|| ||James Heald <firstname.lastname@example.org>|
|| ||French ex-PM condemns Software Patents|
|| ||Mon, 30 Jun 2003 21:46:23 +0100|
Michel Rocard MEP, former prime minister of France, today condemned
software patents in an interview with French newspaper Liberation.
"After careful reading and reflection, I have aligned myself with the
supporters of free software. Software patents should be permitted only
if something uses the forces of nature or acts on matter. [Otherwise]
the patentability of software is likely to create a terrifying financial
and legal threat, weighing down on software creators. It would slow down
the growth of human knowledge and of economic activity. One will no
longer be able to create a piece of software in one's own corner without
being threatened to pay exorbitant royalties".
Rocard is one of the most senior and influential figures in the EU
parliament's Social Democrat group, PSE, and wrote the official opinion
on swpat of the parliament's Culture committee. But Rocard's position
is diametrically opposed to that of another member of the PSE, the UK
Labour party's Arlene
McCarthy. The group's MEPs will be making up their minds this week
in Strasbourg which of the two to follow.
Below is a full translation of the interview:
(also at http://www.aful.org/wws/arc/patents/2003-06/msg00221.html)
Michel Rocard opposes the patentability of software
"Everyone copies, and this is a good thing"
By Florent LATRIVE and Laurent MAURIAC
Liberation, Monday June 30, 2003
"A civilization should be preserved where the place of the world
outside the market and of the human intellect is respected."
One does not find a computer on the Parisian desk of Michel Rocard.
He admits it freely: he is not "one of the generation which has an easy
facility with the computer". However, as president of the Committee for
Culture in the European Parliament, he has had to plunge himself, with
an "evil madness", into software patentability, "words which even a year
ago were unknown to me". Today, if he speaks about it in such an
animated way, it is because hiding behind the technical aspects there is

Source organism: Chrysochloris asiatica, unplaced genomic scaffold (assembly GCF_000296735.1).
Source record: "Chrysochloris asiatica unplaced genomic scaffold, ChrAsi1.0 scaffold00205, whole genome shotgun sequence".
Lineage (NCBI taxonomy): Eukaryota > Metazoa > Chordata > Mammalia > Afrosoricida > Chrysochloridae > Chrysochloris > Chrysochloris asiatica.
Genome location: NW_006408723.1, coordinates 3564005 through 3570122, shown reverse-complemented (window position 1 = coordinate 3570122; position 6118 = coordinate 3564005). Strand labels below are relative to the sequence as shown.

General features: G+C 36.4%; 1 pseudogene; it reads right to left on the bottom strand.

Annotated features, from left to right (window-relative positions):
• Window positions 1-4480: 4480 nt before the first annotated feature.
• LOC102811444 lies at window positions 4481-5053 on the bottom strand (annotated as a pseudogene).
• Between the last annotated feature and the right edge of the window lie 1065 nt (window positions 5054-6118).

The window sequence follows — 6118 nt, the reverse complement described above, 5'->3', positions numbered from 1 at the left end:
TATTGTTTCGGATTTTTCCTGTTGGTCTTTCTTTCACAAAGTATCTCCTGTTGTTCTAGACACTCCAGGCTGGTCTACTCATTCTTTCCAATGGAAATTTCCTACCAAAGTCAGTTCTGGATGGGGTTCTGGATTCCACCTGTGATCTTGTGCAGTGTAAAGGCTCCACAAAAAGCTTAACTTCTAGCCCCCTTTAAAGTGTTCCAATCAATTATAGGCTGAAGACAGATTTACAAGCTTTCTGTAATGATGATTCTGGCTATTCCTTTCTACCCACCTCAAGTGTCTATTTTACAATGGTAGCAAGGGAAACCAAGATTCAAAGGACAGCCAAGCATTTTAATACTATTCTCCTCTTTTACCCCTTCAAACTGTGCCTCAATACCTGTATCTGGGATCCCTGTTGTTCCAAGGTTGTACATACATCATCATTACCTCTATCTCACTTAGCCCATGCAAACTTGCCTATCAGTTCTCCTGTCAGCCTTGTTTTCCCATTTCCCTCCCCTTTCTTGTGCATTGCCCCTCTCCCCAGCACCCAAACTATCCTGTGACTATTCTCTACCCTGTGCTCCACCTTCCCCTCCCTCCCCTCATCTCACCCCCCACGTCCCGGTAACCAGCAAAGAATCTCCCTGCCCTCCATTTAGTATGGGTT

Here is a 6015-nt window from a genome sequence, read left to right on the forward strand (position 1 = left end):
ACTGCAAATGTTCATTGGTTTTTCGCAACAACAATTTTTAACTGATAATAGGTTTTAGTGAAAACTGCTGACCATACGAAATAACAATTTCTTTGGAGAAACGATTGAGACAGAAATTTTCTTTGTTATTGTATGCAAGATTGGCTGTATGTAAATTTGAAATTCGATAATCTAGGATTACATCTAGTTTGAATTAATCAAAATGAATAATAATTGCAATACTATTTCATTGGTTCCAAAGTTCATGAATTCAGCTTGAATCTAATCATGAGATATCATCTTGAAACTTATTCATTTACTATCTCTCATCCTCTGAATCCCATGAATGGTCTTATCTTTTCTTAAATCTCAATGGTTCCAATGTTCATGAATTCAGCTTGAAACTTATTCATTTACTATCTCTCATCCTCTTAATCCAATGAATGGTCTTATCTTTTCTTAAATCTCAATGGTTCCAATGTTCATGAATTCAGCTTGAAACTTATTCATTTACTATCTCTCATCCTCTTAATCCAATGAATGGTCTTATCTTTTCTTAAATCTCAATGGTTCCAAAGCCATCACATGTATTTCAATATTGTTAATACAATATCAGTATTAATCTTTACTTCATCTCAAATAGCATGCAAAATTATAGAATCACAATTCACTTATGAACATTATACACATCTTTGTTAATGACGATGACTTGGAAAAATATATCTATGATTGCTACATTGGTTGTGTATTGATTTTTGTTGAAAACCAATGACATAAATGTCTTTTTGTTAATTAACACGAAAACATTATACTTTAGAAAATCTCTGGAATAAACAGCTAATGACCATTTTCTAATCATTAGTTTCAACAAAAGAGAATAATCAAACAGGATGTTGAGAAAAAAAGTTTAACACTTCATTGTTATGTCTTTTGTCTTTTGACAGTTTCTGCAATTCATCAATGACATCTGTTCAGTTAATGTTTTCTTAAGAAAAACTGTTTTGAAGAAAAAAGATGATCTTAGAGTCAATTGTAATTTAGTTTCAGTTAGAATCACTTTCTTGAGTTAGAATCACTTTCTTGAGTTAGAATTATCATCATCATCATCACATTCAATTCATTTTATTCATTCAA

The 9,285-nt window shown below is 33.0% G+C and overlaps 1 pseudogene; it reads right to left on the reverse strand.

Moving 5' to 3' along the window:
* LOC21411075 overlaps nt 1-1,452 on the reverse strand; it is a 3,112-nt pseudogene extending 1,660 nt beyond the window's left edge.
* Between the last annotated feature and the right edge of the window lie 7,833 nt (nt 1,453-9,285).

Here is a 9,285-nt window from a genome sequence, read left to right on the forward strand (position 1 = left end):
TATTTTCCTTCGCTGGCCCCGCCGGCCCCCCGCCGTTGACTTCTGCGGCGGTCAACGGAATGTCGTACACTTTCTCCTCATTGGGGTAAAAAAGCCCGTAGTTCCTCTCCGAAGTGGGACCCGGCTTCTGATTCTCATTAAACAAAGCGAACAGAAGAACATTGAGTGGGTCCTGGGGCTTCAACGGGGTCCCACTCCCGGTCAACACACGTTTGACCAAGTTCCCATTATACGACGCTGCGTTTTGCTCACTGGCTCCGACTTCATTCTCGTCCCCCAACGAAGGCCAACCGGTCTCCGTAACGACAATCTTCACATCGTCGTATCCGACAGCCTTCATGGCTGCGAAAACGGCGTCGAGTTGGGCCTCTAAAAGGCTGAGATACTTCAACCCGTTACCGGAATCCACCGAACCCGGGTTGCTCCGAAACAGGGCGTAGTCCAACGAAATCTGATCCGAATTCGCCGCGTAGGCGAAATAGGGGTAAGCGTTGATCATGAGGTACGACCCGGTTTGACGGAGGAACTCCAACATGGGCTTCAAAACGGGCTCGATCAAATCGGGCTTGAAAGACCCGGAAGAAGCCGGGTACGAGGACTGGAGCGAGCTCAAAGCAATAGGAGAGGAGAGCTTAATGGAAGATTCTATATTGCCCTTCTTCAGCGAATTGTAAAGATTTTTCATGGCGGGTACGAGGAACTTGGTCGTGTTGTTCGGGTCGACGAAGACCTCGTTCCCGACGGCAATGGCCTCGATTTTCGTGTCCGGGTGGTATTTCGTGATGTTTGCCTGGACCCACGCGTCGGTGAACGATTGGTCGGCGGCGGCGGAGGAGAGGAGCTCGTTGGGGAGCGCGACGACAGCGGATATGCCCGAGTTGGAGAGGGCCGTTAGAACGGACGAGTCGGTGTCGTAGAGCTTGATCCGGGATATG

a real issue about civilization. For the ex prime minister, the
introduction of patents on software in Europe would be "very serious".
It would call into question the freedom of movement of human knowledge.
Until now, software has been officially excluded from patentable
subject-matter in Europe, just like mathematical equations or cooking
recipes. But for several months, a very polemical draft Directive has
been before the institutions of the European Union which aims to modify
this regime. It will be put to the vote in the European Parliament at
the beginning of September.
Q.: Why do you consider that Europe should not authorize patents
Since the cave of Lascaux, it is not clear that humanity has
progressed in its aesthetic capacities. As for its ethical capacities
and morals, one is even more doubtful. On the other hand, in the field
of technical knowledge and the control of nature, the progress is
astounding. The dizzying growth of knowledge is the key to this
history. Knowledge was spread by copying, everyone recopied everyone,
and that was good. With the patentability of software, one is re-writing
the statutes on human knowledge. All of the intellectual exchange in the
creations of the human spirit, the means of bringing knowledge together,
will be achieved more and more by software. If patentability is
introduced, i.e. a cost, a prohibition, one sets up a new rule. It is